• Its nice not to have to trudge through a read. My norm seems to be expletive-laced grumbling while the last page can't come soon enough. Wollstonecraft has been a breath of fresh air. I have to admit that I went into it with bias. I've read so many male philosophers, probably because women at the time weren't taken seriously, as what happened with Wollstonecraft and the ridicule she received. I was nervous that it was going to be trite and overly emotional. It was an extraordinary blend of reason and sentiment.

    Her style is poetic. At times, it feels it almost has a sing-song way about it. Her ability reminds me of Jane Austen and makes it very hard to put the book down. I wonder how much Austen lifted from Wollstonecraft considering there was a section on Sense and Sensibility and Pride and Prejudice.

    Her philosophy is intriguing. Wollstonecraft was quite ahead of her time. She felt that women were trapped in an eternal childhood in the way they were treated by their other halves. This left them unable to be good wives much less good mothers. She makes the argument that not only can women reason, but they can be employed in any field. She envisions a time where boys and girls, rich or poor, can be educated together.

    As an aside, I don't think the public school system has worked out so well. I attended a joke of a school. That is why I am grateful to have the opportunity to homeschool. Even if you disagree with her assessment that children should be publicly educated, her main point is that boys and girls alike can be educated the same. She actually advocated for a private/public school mix. I'm not sure that our modern day system would meet her vision at all.

    The crème de la crème? Pages upon pages of attacks on Rousseau. I think I've formed a personal vendetta against Rousseau so when she blasts his inane philosophy for nearly 1/3 of the book, it could only bring a sense of sweet justice. If you're no fan of Rousseau, its worth the read just for that. Ya know, the guy who created Civil Religion. The guy who wrote books about how children should be educated then abandoned all 5 of his newborn children to a foundling hospital. The guy who said women were created for his pleasure. Yeah, its a pretty epic takedown. Enjoy.

  • It's dreadful to read at times because it kind of makes you want to travel back in time and slap some sense into men and how dreadful the patriarchal system was. BUT... It's a great book. I bought it for my thesis on the patriarchal system in Regency England and this book, while showing Mary Wollstonecraft's very clear point of view on her society, provides a lot of information and detail that shows what life was like at that time (or a few years before, but it's basically the same era). A must if you're into history, women's rights or the likes.
    If you're thinking about getting it for a paper or thesis or something, go for it.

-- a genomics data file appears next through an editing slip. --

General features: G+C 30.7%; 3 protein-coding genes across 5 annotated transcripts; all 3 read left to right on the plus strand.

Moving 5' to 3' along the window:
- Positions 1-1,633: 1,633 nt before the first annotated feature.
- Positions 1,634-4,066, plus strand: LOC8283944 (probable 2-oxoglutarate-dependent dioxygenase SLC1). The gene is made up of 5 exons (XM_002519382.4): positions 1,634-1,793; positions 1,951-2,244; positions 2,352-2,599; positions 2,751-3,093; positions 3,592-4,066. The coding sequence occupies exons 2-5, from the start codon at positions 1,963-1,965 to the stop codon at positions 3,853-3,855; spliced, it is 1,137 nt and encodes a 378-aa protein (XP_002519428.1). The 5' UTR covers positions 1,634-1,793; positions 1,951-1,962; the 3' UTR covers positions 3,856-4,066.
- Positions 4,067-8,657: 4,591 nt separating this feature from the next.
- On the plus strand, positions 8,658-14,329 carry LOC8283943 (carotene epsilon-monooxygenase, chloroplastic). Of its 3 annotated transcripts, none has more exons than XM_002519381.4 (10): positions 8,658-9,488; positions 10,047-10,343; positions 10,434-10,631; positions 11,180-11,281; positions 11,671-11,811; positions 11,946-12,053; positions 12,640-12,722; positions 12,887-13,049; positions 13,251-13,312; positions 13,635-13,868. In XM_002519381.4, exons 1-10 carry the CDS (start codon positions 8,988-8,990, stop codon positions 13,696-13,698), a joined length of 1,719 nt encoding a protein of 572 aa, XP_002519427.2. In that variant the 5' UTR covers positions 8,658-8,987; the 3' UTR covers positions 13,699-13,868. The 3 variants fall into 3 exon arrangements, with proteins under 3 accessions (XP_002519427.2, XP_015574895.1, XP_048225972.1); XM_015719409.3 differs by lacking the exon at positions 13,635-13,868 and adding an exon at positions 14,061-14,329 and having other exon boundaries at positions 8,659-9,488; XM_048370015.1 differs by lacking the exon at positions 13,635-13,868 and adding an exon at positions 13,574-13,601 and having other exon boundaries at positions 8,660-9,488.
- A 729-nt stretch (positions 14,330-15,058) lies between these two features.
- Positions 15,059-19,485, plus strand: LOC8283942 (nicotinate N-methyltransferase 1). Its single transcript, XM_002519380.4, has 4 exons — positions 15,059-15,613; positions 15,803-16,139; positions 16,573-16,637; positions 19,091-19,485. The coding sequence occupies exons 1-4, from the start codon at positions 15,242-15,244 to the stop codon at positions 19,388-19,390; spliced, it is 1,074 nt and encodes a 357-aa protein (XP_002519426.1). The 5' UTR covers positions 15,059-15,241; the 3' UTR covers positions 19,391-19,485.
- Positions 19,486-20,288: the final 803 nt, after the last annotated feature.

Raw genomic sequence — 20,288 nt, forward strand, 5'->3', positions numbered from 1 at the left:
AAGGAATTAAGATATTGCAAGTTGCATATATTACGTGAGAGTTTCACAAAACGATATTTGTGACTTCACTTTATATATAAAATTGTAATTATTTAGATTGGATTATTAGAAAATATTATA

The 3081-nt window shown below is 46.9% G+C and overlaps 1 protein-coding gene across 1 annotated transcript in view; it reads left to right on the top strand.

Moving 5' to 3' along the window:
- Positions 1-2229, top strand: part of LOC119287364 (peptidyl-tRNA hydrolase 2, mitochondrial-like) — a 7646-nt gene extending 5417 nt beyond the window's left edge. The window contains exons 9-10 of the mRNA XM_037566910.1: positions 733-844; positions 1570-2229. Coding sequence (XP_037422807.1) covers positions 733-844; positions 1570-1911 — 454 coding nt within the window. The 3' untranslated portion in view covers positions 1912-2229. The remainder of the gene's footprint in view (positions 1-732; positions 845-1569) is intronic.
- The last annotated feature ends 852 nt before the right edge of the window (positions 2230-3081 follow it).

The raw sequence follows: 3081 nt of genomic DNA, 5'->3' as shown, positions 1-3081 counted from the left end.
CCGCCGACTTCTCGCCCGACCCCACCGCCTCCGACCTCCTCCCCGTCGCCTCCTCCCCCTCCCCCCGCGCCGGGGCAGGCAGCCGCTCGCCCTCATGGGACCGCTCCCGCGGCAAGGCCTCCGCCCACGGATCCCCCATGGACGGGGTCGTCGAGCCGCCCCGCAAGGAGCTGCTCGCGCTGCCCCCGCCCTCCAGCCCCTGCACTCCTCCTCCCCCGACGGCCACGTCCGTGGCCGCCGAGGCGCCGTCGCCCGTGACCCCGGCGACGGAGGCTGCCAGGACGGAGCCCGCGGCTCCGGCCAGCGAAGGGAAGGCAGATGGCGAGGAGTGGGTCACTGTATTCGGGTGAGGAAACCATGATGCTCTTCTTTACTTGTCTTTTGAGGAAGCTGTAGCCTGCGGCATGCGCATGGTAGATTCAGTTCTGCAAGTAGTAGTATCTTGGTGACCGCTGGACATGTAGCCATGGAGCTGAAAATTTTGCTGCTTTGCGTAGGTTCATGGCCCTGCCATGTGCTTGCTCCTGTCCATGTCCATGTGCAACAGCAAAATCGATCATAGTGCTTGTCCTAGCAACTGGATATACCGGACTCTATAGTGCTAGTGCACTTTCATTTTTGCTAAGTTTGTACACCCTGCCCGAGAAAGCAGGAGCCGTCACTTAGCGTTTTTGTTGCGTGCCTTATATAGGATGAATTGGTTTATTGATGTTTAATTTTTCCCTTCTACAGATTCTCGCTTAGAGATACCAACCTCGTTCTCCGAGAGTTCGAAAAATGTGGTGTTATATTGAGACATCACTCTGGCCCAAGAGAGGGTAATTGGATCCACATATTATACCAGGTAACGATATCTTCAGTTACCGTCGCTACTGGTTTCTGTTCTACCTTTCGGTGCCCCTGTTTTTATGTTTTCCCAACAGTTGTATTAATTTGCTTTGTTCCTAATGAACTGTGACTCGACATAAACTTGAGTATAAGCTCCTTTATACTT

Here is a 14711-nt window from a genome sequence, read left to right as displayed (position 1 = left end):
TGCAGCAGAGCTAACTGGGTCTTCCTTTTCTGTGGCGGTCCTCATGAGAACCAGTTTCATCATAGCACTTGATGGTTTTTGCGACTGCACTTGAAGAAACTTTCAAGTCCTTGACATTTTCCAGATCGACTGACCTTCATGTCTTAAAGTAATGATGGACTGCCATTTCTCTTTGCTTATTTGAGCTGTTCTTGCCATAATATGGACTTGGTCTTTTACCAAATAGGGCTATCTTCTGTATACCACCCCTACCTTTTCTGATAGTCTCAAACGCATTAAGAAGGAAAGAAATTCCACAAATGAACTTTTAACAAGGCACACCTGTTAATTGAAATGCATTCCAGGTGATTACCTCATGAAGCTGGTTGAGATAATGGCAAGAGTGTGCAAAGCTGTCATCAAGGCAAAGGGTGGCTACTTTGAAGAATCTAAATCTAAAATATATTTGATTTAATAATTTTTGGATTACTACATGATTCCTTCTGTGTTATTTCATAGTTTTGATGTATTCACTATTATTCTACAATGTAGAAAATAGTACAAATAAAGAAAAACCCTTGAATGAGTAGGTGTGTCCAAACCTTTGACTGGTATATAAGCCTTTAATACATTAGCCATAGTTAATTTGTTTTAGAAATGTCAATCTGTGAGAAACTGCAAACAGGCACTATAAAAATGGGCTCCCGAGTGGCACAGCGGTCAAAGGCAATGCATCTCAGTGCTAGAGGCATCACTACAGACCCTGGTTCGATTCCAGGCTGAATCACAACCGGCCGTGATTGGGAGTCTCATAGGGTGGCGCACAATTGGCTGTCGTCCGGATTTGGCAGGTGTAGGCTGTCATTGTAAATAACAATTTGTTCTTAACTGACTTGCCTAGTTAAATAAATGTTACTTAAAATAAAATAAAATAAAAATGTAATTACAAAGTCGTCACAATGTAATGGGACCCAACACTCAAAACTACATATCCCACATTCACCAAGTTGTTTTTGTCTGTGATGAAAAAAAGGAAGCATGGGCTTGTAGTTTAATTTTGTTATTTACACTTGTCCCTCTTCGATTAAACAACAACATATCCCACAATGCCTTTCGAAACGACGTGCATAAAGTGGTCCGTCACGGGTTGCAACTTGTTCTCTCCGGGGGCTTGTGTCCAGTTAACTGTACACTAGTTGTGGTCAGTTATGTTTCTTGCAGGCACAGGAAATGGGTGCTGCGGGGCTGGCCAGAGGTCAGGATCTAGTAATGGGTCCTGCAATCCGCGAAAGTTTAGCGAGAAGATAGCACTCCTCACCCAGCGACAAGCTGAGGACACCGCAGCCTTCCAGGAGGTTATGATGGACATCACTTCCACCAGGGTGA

• This book was mentioned in Founding Mothers, by Cokie Roberts, as an essential piece of writing from the mid 1700s. So I tried to read it. It is a long and rambling diatribe against the fact that women of the time, or at least the upper class ones, were valued not for themselves, their ideas or their common sense, but as decorative and submissive male appendages, for ever prevented from attaining their true potential (and values more for youth and beauty than more lasting assets). Oddly, the impression from reading "Founding Mothers" mothers, about the women behind the men who broke from England to form the United States, was of an intrepid and capable bunch of women, quite unlike the most of the 'ladies/women' portrayed in this famous early-feminist lecture.

  • A tedious read bogged down with the florid prose of its time. It is feminist, so it is indulgently victim oriented. She sees no positives in women being more loved, only negatives in women being less respected. She holds the masculine solely responsible and makes her plea for men alone to "fix" the problem. Blind to Woman's efficacy, she doesn't see the degree to which women's own choices create women's predicaments.

    But she gets one thing right that subsequent feminism gets wrong. She may not grasp how female power makes Woman equal partner in the human system, equally responsible for outcomes, but she gets it that female power is the root cause of women's issues. She gets it that women in general can best be compared with elite royalty in the way that they are both empowered to go passive. Little is demanded of them. They are both spoiled. In my own words, they are both the "victims of a trust fund." She gets that it's women's *innate* value, power and privilege that inhibits women's ambition.

    Here you get the standard false premise---men have the power; women are the victims---that plagues all femininism. But in the mix Wollstonecraft expresses many truths about female power and privilege that the coming ideological dictatorship will render forbidden. So, if you want to see this flicker of female accountability before it was snuffed out, read this book.

  • This book is simply amazing for the author's thinking on women's rights (and responsibilities). I can't believe that such a forward thinking woman was writing in the 1700s. Her clear view of women's rightful position in society, as opposed to their actual position, is made evident at every turn. Her ideas on education - for girls and boys - must have seemed bizarre for her time, but her arguments in favour of her theories are sound and endorsed by modern education philosophies. My only criticism is that she is verbose and repetitious and some of her sentences are over a page long! Well punctuated and quite correct as to grammar, they seem to go on and on. I loved this book and have written down many quotes to keep. One in particular, where she describes foolish women foregoing the joys and duties of motherhood and marriage as chasing the ephemeral "pleasures that sit lightly on the wing of time". What a delightful turn of phrase!